Christian Elements in Beowulf Essay

1556 Words Sep 25th, 1999 7 Pages
Beowulf is one of the great heroic poems in English literature. The epic follows a courageous warrior named Beowulf throughout his young, adult life and into his old age. As a young man, Beowulf becomes a legendary hero when he saves the land of the Danes from the hellish creatures, Grendel and his mother. Later, after fifty years pass, Beowulf is an old man and a great king of the Geats. A monstrous dragon soon invades his peaceful kingdom and he defends his people courageously, dying in the process. His body is burned and his ashes are placed in a cave by the sea. By placing his ashes in the seaside cave, people passing by will always remember the legendary hero and king, Beowulf. In this epic the presentation of the story telling …show more content…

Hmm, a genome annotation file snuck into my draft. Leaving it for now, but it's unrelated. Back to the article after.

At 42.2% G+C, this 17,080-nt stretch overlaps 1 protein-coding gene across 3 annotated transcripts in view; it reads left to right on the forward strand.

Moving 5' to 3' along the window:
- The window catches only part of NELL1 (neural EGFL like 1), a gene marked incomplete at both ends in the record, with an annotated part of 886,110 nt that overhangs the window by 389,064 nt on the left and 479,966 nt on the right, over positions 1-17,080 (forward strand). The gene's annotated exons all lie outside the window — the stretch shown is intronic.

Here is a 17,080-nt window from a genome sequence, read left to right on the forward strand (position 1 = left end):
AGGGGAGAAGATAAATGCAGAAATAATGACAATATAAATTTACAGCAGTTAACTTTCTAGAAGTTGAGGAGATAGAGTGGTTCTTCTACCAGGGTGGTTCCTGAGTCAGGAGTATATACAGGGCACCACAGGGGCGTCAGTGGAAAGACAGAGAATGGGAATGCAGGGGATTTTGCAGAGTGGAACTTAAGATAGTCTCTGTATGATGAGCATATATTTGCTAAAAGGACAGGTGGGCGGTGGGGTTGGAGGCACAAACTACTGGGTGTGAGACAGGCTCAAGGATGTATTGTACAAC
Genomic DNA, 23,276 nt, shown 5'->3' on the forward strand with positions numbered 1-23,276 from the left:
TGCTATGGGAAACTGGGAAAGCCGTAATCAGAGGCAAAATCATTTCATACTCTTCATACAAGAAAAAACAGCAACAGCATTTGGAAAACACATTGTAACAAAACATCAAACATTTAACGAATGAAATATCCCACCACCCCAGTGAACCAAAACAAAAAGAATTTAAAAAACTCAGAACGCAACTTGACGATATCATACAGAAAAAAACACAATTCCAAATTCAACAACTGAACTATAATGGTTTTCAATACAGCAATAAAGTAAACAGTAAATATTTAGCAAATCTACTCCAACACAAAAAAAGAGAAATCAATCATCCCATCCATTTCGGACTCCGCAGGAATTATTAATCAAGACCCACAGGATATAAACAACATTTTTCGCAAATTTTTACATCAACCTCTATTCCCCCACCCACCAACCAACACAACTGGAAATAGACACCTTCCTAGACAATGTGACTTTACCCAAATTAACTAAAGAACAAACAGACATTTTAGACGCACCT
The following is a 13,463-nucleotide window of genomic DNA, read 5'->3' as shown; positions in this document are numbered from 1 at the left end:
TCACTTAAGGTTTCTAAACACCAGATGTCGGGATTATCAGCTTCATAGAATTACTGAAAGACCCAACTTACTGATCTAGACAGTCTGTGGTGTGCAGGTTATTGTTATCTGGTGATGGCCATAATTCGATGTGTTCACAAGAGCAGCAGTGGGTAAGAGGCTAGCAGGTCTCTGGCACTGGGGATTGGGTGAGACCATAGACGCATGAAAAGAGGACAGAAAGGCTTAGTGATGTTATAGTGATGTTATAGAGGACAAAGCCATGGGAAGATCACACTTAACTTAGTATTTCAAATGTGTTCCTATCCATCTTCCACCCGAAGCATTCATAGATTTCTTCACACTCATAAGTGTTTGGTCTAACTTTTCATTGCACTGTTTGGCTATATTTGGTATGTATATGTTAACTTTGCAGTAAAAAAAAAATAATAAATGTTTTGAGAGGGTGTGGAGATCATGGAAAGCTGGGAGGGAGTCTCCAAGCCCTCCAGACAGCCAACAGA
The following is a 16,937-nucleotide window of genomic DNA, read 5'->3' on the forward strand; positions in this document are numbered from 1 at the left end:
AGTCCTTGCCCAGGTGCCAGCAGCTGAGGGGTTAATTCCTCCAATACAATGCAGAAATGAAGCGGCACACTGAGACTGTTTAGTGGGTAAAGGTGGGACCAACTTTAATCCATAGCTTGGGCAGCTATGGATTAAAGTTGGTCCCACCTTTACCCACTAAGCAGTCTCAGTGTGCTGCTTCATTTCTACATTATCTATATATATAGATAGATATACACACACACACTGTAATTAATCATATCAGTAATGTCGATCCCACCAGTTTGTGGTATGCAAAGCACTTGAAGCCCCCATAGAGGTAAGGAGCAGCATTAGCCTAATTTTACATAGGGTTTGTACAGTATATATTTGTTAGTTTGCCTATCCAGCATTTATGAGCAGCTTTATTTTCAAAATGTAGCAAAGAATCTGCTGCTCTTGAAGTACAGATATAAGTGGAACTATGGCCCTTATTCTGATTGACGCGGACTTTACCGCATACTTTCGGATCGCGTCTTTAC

Beowulf's last monstrous foe is designated by the word "wyrm" meaning a serpent or worm, and the word "draca" meaning dragon. In the Old English poetry, the worm and dragon represent enmity to mankind. The worms who devour man's corpse after death, the dragons and serpents who receive his soul in hell, and the dragon of sin and mortality who rules over earth until Christ cancels for all time the work of the tempest. The Beowulf dragon is sufficiently snakelike, both in his appearance and behavior, to qualify as a Christian symbol. In Genesis of the Bible, the serpent is never clearly called Satan. The snake is an allegory for the devil much like the dragon is an allegory for the archfiend. Beowulf in his youth overcomes his foes with God's help. But even with God at his side, Beowulf, like all men, must die. Beowulf is an allegory of Christian salvation. There are many symbols that allude to Christian references in Beowulf; the fight with Grendel represents the salvation of mankind, the fight with Grendel's mother represents Christ's Resurrection, and the fight with the dragon resembles Christ's death. There is real conscious analogy between Beowulf and Christ. There is, for example, the familiar parallel between Hroogar's praise of Beowulf, "Yes, she may say, whatever, woman brought forth this son among mankind-if she still lives-that the God of Old was kind to her in childbearing" (), and the remark of a woman to Christ in Luke 11:27,

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